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Go Back   SailNet Community > General Interest Forums > Gear & Maintenance > Engines > Diesel
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Diesel This is a new forum dedicated to diesel engines and their applicable accessories.


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  #11  
Old 09-03-2011
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As you suggested, I did adjust valve clearances but did not see much difference. I did ask an engineer here to take a look after all. After careful examination (He pointed my valve adjustment was all bad), we found out that one piston head was a lot lower than others. We are planning to take the engine out to pontoon for further examination and repair. So this is becoming a semi-overhaul.

Because cost is major concern to me now, the engineer will fix the main problem and take care of parts in very bad condition (injector rebuild and replace oil pipe, mixing elbow and thermostat).
I will do minor maintenance, cleaning and have the engine repainted (in red).

My heart is hurt for the extra expenses and time, I am learning a lot at least and happy to finally be able to clean my engine room.
If there is anything I should know before the engine rebuild, please let me know.
Thanks.
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  #12  
Old 09-03-2011
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Sounds like a badly bent connecting rod? Perhaps water got into the combustion chamber either through the exhaust manifold or a large leak from the head gasket or a cracked block or head? You might want to get a detailed estimate from the mechanic before attempting to re-use the existing engine. Don't know if Yanmar offers "short blocks", just the block and internal moving parts, but you might explore that possibility. Also while the engine is out you might want to inspect or remove the fuel tank or anything else that is hard to get at with the engine in place.

Dabnis
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Old 09-03-2011
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Water can also get into the exhaust if you crank and crank and crank and the engine doesn't start. Exhaust pressure expels the cooling water, and if there is no exhaust pressure, and the engine is being spun for a long time by the starter (with the cooling water pump pumping as a result of that), water can flood into the engine.
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Old 09-03-2011
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I just want to say to anyone that's having these sort of issues, do a compression check before you start monkeying around. At the very least you'll have a baseline to refer back too. Your dealing with some high pressures in a compression ignition engine(diesel) so your normal gas powered automotive tester is not going to work. Harbor freight has a rather inexpensive compression tester kit for diesels some will use the glow plug hole and some you'll have to pull the injector.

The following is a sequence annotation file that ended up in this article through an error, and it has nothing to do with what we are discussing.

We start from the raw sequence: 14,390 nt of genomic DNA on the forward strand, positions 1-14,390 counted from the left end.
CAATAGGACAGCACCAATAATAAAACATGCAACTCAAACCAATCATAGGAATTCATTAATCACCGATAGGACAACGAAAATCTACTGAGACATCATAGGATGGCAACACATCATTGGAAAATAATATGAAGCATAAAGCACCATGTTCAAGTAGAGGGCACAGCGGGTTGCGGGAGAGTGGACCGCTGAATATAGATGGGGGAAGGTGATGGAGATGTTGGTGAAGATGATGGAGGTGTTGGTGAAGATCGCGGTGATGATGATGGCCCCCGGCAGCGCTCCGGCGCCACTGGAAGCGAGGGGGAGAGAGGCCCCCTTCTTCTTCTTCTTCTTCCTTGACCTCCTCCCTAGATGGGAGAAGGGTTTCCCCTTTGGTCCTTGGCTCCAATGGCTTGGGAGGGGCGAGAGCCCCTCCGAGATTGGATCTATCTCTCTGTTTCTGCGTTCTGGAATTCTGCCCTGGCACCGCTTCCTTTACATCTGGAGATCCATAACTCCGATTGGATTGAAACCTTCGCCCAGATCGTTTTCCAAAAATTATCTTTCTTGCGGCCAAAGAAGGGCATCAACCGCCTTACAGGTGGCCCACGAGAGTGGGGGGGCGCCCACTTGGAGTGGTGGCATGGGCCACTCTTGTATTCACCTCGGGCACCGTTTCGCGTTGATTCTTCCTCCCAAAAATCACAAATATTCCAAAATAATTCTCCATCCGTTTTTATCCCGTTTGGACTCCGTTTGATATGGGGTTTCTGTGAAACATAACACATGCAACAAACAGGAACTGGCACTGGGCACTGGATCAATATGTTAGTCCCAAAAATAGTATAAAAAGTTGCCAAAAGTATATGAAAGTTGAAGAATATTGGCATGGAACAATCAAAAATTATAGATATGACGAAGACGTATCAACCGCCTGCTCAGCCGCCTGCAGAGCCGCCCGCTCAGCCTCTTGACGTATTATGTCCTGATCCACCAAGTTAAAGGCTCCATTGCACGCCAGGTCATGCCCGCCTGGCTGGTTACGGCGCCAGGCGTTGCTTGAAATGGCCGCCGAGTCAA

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Old 09-03-2011
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Quote:
Originally Posted by dabnis View Post
Not even close to being an expert on anything but do have some years working on gas and diesel engines. The crank being hard to turn when only the #1 valve train operates is interesting, perhaps an out of tolerance camshaft, bent valve stem, seized valve guide, galled cam lobe or rocker arm? For starters a compression test on all cylinders should be done.
When things settle down when operating the de- compression lever on #1 leads me to think of the above valve issue(s) or perhaps a blown head gasket in the #1 area. Let us know what you find.

Dabnis
Bandaid,

A compression test has been suggested a couple of times. Don't know if one was done, but it sounds like the head has already been taken off. If #1 piston doesn't come all the way up it is likely to be a bent rod.

Dabnis
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Old 09-05-2011
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one can check for a bent con rod using a test with a piece of solder bent at a right angle to see whether the solder compresses evenly when each piston is (manually) raised, details of how to do this test are in the service manual..(not the owners manual..) if the piston travel (and smash pattern on the solder pieces for each cylinder) is different between the 3 cylinders, that suggests a bent con rod as dabnis points out. if it's a bent con rod that would be important to know from a $$$ standpoint.
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